Combining conservative and variable markers to infer the evolutionary history of Prunus subgen. Amygdalus s.l. under domestication
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Malou Delplancke, Mariana Yazbek, Nils Arrigo, Anahí Espíndola, Helene Joly, Nadir Alvarez. (1/2/2016). Combining conservative and variable markers to infer the evolutionary history of Prunus subgen. Amygdalus s. l. under domestication. Genetic Resources and Crop Evolution, 63 (2), pp. 221-234.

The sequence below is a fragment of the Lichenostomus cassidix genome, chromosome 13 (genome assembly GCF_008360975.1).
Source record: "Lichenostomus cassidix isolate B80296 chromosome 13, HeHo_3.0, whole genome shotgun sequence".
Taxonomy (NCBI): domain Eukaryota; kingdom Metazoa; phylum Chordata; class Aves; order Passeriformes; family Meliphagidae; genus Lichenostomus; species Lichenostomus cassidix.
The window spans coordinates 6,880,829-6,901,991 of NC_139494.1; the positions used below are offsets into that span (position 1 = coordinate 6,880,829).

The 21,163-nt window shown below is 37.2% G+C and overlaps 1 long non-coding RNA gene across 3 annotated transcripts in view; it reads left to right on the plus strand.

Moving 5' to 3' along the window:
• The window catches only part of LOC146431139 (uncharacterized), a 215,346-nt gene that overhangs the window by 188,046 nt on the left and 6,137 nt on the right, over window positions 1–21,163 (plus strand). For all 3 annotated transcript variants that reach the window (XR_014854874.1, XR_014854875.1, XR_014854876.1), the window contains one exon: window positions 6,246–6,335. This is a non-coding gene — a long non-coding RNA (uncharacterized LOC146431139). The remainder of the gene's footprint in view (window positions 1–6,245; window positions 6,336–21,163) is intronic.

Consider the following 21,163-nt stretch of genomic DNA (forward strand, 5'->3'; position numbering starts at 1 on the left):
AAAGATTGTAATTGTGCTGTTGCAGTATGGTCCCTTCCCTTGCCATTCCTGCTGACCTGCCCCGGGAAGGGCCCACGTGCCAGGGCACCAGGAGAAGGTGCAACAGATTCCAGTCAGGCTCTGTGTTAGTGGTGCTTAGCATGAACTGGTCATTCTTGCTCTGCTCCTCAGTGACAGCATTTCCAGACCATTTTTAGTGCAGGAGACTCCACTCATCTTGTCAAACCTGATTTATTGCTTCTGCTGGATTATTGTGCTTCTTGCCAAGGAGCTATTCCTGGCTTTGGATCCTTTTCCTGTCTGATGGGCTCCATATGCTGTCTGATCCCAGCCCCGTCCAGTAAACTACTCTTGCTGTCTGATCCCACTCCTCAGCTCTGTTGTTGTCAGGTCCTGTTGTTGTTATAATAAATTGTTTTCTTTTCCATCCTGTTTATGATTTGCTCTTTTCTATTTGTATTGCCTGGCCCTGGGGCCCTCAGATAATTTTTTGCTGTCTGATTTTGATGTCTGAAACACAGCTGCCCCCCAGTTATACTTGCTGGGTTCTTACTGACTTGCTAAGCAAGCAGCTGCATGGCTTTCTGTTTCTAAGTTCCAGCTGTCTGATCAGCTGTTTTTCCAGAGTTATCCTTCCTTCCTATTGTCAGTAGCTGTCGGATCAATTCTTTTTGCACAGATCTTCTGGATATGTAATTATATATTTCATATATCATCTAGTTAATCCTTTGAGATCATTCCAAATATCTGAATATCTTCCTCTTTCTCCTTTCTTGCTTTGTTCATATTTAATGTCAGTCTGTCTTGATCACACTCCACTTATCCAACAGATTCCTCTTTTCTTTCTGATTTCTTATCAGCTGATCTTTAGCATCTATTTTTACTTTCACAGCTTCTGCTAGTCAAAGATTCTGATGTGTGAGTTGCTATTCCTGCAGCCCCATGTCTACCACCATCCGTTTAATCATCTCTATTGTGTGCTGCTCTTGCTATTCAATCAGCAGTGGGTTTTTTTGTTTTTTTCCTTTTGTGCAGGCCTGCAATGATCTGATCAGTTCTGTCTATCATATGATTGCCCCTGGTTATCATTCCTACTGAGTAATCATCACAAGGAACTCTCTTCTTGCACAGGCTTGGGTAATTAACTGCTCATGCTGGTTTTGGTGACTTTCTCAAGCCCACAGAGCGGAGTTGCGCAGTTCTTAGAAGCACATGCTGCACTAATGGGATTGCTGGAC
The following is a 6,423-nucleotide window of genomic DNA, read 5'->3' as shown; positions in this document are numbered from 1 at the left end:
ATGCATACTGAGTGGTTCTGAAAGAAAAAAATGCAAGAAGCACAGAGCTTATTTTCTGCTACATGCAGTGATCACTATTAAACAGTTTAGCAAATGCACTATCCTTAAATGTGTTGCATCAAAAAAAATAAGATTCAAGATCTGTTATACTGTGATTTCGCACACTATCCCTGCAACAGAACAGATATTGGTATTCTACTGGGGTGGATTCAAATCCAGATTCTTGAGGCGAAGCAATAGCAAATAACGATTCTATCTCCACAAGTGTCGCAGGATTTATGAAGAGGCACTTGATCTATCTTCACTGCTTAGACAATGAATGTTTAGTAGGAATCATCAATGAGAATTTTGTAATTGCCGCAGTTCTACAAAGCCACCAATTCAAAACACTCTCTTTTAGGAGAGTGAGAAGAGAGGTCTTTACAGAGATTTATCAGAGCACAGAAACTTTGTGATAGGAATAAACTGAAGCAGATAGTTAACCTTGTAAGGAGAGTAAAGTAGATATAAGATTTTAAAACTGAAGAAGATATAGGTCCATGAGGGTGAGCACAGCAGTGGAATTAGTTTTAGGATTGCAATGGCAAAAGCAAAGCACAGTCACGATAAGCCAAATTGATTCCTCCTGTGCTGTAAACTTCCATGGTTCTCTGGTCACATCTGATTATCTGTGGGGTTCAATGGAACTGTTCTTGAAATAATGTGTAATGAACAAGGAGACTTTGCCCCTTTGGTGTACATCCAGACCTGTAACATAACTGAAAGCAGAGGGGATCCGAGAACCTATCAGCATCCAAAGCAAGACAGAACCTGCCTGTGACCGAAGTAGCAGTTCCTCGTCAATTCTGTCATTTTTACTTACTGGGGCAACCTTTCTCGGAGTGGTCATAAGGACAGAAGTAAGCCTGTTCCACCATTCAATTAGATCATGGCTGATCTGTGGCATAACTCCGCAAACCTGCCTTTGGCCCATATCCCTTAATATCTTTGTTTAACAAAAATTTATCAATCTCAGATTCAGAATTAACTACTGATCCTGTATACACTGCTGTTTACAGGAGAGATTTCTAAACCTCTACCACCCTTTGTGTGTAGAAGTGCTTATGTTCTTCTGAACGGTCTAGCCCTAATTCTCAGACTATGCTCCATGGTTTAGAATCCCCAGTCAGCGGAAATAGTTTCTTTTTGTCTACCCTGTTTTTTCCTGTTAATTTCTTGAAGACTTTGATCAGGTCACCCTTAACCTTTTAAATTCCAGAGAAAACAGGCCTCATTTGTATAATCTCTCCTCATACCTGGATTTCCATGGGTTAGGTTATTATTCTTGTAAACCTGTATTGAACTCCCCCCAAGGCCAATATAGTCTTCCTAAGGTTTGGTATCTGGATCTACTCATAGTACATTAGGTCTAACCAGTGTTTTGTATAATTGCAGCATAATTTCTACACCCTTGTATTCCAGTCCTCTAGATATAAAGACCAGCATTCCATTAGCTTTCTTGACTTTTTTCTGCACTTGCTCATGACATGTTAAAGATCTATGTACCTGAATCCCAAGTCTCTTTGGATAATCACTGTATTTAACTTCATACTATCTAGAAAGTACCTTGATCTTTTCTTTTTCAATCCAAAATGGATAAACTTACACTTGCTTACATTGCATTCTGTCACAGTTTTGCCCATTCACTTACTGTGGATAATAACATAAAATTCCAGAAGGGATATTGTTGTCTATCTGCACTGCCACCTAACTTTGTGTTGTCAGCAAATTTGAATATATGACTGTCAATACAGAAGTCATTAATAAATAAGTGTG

The genus Prunus L. is large and economically important. However, phylogenetic relationships within Prunus at low taxonomic level, particularly in the subgenus Amygdalus L. s.l., remain poorly investigated. This paper attempts to document the evolutionary history of Amygdalus s.l. and establishes a temporal framework, by assembling molecular data from conservative and variable molecular markers. The nuclear s6pdh gene in combination with the plastid trnSG spacer are analyzed with bayesian and maximum likelihood methods. Since previous phylogenetic analysis with these markers lacked resolution, we additionally analyzed 13 nuclear SSR loci with the delta A mu(2) distance, followed by an unweighted pair group method using arithmetic averages algorithm. Our phylogenetic analysis with both sequence and SSR loci confirms the split between sections Amygdalus and Persica, comprising almonds and peaches, respectively. This result is in agreement with biogeographic data showing that each of the two sections is naturally distributed on each side of the Central Asian Massif chain. Using coalescent based estimations, divergence times between the two sections strongly varied when considering sequence data only or combined with SSR. The sequence-only based estimate (5 million years ago) was congruent with the Central Asian Massif orogeny and subsequent climate change. Given the low level of differentiation within the two sections using both marker types, the utility of combining microsatellites and data sequences to address phylogenetic relationships at low taxonomic level within Amygdalus is discussed. The recent evolutionary histories of almond and peach are discussed in view of the domestication processes that arose in these two phenotypically-diverging gene pools: almonds and peaches were domesticated from the Amygdalus s.s. and Persica sections, respectively. Such economically important crops may serve as good model to study divergent domestication process in close genetic pool.
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